Valley residents wanted to talk trash |

Valley residents wanted to talk trash

Jeremy Heiman

Pitkin County’s solid waste manager is hoping to put together a citizen committee to help with decisions on pressing issues facing the county’s landfill and recycling program.

Solid Waste Manager Miles Stotts made his proposal to the county commissioners Tuesday. Questions that would be put to the volunteer board include whether to push for a regional solid waste authority and whether to prevent haulers from moving waste to landfill sites outside the county. Perhaps the most important question, Stotts said, is should the county allow a private contractor to take over recycling operations?

Such a committee was convened in 1997 and 1998 to confirm citizen support for the recycling and composting programs now in effect at the landfill and to help with decisions on improvements for those programs. The new advisory group, like the previous one, would be made up of about 12 people who would meet informally.

Stotts said a regional solid waste authority or district has been discussed for some time. Currently, Valley Resource Management serves in an educational role and researches solutions for disposal and recycling questions.

In addition to those functions, a regional authority might provide service in the way that a sewer district does, Stotts said. State statutes exist that would enable the creation of such a district.

A regional authority would be able to exert more regulatory control on trash haulers. It might also help to prevent a corporation from hauling trash – and the associated revenue – out of the area, as was suggested by a Utah corporation earlier this year.

“I think it’s important that we put that one out there,” Stotts said.

Another issue that needs to be addressed, Stotts said, is “flow control,” which means requiring that all waste and recyclables collected in Pitkin County be brought to the Pitkin County landfill. If the county makes investments in solid waste management improvements, Stotts said, and haulers take materials out of the county to avoid tipping fees, there’s no guarantee the county’s financial obligations will be met.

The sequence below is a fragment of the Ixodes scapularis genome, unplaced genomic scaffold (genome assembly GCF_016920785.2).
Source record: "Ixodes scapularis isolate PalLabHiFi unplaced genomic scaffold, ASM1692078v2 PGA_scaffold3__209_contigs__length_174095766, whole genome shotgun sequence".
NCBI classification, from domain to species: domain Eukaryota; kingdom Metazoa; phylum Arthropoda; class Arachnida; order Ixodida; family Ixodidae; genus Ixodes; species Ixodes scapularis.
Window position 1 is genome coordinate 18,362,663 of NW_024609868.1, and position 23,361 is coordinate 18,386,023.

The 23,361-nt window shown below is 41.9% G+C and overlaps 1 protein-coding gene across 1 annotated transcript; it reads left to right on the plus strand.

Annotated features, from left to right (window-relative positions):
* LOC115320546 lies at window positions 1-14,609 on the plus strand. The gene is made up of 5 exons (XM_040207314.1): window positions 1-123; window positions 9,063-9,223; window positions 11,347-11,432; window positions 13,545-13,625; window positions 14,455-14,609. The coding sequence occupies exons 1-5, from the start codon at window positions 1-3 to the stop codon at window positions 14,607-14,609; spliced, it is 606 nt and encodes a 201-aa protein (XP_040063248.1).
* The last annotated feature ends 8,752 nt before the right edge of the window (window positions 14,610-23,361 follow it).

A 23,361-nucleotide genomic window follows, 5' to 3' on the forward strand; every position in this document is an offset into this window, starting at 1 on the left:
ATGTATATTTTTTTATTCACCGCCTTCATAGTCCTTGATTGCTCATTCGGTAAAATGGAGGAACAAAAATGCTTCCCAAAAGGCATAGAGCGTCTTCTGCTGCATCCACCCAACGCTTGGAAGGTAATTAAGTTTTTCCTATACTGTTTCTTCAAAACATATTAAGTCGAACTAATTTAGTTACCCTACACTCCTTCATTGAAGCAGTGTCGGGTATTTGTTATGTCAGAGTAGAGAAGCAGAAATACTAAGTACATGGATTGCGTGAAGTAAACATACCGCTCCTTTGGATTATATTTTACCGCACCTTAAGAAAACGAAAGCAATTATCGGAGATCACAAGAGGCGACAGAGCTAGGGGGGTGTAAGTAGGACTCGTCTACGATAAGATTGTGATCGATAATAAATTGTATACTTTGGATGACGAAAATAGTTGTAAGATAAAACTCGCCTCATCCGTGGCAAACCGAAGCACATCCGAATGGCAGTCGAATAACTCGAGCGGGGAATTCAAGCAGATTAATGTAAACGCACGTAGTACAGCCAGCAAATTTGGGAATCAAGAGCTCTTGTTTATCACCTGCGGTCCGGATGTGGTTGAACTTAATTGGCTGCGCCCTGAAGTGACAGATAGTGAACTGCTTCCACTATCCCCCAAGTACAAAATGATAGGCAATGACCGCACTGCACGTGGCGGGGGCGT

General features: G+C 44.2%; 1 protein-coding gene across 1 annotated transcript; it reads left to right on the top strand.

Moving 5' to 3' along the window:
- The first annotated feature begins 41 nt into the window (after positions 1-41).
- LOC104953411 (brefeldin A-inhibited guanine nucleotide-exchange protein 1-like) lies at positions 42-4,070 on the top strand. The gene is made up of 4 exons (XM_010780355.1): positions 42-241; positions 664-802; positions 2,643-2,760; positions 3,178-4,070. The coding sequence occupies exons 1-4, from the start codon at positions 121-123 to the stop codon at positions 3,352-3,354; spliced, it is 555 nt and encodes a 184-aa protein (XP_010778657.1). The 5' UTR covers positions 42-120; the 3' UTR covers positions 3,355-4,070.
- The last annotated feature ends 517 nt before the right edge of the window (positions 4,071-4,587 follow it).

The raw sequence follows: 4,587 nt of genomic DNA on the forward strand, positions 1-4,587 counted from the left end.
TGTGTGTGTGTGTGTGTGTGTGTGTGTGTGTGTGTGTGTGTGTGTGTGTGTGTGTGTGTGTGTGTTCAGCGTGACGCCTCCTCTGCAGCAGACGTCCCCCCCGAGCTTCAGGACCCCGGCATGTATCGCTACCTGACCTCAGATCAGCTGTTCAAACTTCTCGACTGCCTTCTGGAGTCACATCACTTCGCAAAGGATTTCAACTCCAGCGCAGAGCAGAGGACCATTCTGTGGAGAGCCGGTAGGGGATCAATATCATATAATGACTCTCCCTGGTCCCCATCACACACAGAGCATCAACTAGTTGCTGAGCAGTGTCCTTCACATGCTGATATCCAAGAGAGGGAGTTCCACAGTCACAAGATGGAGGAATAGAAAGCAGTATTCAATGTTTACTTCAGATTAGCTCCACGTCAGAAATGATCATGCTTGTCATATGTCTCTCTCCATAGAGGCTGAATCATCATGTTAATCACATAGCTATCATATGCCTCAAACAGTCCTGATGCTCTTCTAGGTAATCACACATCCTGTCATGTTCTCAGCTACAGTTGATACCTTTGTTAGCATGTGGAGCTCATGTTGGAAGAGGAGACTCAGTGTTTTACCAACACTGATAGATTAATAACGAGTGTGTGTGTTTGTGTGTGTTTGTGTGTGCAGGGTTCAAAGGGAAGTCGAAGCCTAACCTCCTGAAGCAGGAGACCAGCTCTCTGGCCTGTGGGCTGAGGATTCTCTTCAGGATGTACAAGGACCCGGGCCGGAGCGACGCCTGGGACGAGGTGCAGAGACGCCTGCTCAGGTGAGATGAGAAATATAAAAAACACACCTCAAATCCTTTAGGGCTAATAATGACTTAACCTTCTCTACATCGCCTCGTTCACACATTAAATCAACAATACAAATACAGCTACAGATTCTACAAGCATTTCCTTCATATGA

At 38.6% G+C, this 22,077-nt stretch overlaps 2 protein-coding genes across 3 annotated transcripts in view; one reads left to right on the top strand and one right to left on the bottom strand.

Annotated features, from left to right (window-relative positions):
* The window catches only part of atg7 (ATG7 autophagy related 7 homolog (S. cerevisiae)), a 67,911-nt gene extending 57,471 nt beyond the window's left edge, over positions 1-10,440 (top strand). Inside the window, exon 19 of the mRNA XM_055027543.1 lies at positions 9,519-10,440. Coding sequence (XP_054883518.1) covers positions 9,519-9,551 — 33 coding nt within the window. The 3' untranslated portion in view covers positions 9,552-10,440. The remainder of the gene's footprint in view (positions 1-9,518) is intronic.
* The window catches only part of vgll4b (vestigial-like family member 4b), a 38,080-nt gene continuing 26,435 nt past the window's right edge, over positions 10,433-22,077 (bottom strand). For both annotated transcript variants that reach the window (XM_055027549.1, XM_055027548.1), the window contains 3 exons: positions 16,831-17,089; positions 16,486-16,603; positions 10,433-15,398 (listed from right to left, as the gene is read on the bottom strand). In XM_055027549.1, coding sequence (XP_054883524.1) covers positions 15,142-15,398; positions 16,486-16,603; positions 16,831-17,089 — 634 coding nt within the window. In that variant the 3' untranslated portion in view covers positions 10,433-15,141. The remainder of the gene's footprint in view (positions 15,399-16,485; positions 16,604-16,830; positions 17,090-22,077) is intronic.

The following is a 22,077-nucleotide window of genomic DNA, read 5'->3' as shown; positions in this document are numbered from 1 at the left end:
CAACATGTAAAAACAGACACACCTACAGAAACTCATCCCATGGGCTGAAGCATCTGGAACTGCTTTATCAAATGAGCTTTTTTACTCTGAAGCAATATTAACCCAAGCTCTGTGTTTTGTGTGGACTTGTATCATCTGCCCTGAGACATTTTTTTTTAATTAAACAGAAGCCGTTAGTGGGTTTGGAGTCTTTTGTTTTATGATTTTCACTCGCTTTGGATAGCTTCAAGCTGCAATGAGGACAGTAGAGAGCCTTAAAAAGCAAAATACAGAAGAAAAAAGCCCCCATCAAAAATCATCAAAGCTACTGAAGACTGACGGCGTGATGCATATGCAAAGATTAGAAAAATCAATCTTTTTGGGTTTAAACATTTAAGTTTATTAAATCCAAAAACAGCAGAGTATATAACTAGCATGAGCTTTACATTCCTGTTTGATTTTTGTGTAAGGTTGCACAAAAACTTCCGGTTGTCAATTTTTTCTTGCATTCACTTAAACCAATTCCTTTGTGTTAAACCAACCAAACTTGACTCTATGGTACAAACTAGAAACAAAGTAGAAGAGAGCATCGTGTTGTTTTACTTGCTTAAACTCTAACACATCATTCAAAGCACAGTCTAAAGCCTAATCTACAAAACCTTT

Revenues at the landfill have been declining for the past two years, Stotts said. Though the department is still doing well, things could change if the trend continues.

Tipping fees support several programs, including much of the county’s recycling efforts, the household hazardous waste program, the Rio Grande Park drop-off site, and worm bins in school classrooms.

“At some point, if they continue to take waste out of the county, it’s going to hurt our ability to continue our programs,” Stotts said.

He said that at one point the U.S. Supreme Court ruled that flow control could not be practiced because it interferes with interstate commerce. But more recent court decisions in Maine and Iowa have concluded that communities should have more control, he said.

But county deputies probably won’t be seen pulling over garbage trucks at the county border. “Somehow, I can’t see taking it to that level,” Stotts said. Flow control would be tied to a licensing program for trash haulers, he said.

Whether or not to turn the county’s recycling over to a private company is a question with some merit on both sides, Stotts said.

“We certainly have to look at it,” he said. Allied Waste Systems, an independent contractor, has requested permission to submit a proposal to take over handling the material that comes to the county’s recycling program and haul it to a materials recovery plant in Grand Junction.

Eagle County now pays $120,000 annually for such a service. Stotts said Pitkin County should consider this sort of plan because it would decrease cost to the county, and because sorting and baling equipment at the landfill is aging.

But privatizing recycling would render useless some recent investments in paving and a loading dock at the county’s recycling buildings, Stotts said. And the county would lose control of how recycling is done and, in fact, whether it is done. Some recyclable materials could conceivably end up in a landfill.

These and other questions would keep a solid waste advisory committee busy, Stotts said.

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